Generating reliable, retirement income for the rest of your life, no matter how long you live, is an ambitious undertaking that takes time and skill. It's entirely understandable that you might want to seek the advice of a professional financial advisor to help you with this task. If you're considering this at all, you should be aware that there are advisors who could be a danger to your retirement security: advisors who don't have the necessary skills or expertise about generating lifetime retirement income, or who are more interested in making money for themselves than for you.
I've been on the receiving end of enough sales pitches from financial advisors and have heard numerous horror stories about unscrupulous or uninformed advisors from participants in my retirement planning workshops that I know what to watch out for. But do you?
Here are four statements coming from a financial advisor that should raise red flags with you:
1. "When you retire, roll your 401(k) account out of your plan at work. I can deliver better returns."
Most likely, this is the wrong move to make if you work at a large employer -- say, one with 1,000 employees or more. In this case, it's very likely that your employer's HR or finance department has shopped around for high-performing funds with below-average investment expenses, and they may have even negotiated special deals on investment fees because of the number of people participating in the plan.
Now this statement might be right if you work for a small employer whose 401(k) plan has retail mutual funds with high fees. My advice is this: Do your homework. Compare the level of investment management fees of the funds in your employer's 401(k) plan to the fees the investment advisor is planning to charge you. If your advisor uses mutual funds, you should also compare the historical investment performance of these funds and the ones of your 401(k).
2. "If you're offered a lump sum from your pension plan at work, take it. I can deliver good investment returns that will generate a higher retirement income than a monthly pension check."
This type of statement reflects a poor understanding of the value of a lifetime guarantee offered by a typical employer-sponsored pension plan. Most people in average or better health are better off taking the annuity from their pension plan at work because they'll live long enough to realize a higher lifetime payout.
3. "Take your Social Security as soon as possible, and invest it with me, even if you don't need the income. I can help you realize investment returns that will generate more retirement income for you."
Once again, this statement reflects a poor understanding of the value of the lifetime guarantee offered by Social Security benefits. The reality is, this strategy only produces higher retirement income if you take significant risks in the stock market or if you're unhealthy and are likely to die before your average life expectancy.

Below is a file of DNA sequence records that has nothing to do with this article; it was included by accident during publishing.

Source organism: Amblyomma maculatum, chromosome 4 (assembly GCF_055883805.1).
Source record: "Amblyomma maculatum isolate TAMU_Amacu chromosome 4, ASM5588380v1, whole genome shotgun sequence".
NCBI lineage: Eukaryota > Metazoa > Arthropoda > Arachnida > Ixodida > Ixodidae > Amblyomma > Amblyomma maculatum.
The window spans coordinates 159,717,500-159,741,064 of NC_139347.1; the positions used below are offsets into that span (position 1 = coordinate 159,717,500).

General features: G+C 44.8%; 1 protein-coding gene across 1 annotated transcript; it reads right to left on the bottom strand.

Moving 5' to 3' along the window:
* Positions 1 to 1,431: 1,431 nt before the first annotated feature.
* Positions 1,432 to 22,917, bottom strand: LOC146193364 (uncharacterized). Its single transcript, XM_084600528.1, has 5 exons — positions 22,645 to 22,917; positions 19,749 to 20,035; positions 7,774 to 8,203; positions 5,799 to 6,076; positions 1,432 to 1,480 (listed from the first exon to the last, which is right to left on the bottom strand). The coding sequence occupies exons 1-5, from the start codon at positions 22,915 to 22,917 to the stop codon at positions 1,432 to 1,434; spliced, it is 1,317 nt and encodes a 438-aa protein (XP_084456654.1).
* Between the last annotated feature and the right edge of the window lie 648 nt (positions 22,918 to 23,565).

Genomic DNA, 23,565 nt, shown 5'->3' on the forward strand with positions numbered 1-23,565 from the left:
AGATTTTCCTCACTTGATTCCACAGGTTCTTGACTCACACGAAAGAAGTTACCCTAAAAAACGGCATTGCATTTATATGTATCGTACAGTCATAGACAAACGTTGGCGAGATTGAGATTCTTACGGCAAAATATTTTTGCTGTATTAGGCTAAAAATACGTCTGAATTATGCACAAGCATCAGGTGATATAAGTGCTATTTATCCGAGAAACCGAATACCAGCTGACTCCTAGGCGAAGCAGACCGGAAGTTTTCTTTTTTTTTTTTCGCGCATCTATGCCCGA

4. "Invest with me, and your annual retirement income can be a lot higher than four percent of your retirement savings."
There's been a lot of research published that demonstrates that if you invest in a balanced portfolio of stocks and bonds and withdraw from your savings for retirement income, you should limit your annual withdrawals to just 4 percent of your savings if you don't want to outlive your money. And even that 4 percent rule is being questioned these days, given our current low interest rates and the level of investment advisor fees. The 4 percent rule should be a starting point for an informed discussion about the level of withdrawal that is appropriate given your circumstances.
Yet some advisors boast that their superior returns can generate higher retirement income for you. If you hear an advisor promising high returns, I'd be very wary. My fellow CBS MoneyWatch bloggers Allan Roth and Larry Swedroe have demonstrated repeatedly that very few active managers can beat passively managed index funds. The 4 percent rule is based on the assumption that over the long run, you'll achieve returns similar to returns on stock and bond indices.
It's much better to be cautious with your initial withdrawals, and then increase them down the road only after an advisor has actually delivered a solid investment performance for several years.
Why would advisors make the statements described above? If their charges are based on assets under management, which is common for fee-based planners, then they'll want a lot of your money to manage. A better way to buy financial advice is by the hour or project; this way, your advisor doesn't have an incentive to tell you things that bring them more of your money to manage.
The warning signs discussed here are just a start. Your goal should be to find a competent advisor who's qualified to help you generate lifetime retirement income, and who listens to you and asks questions about your specific circumstances before making any recommendations. And make sure they make money in such a way that doesn't influence their recommendations to you. Doing your homework now to help you choose wisely will save you a lot of heartache in the future.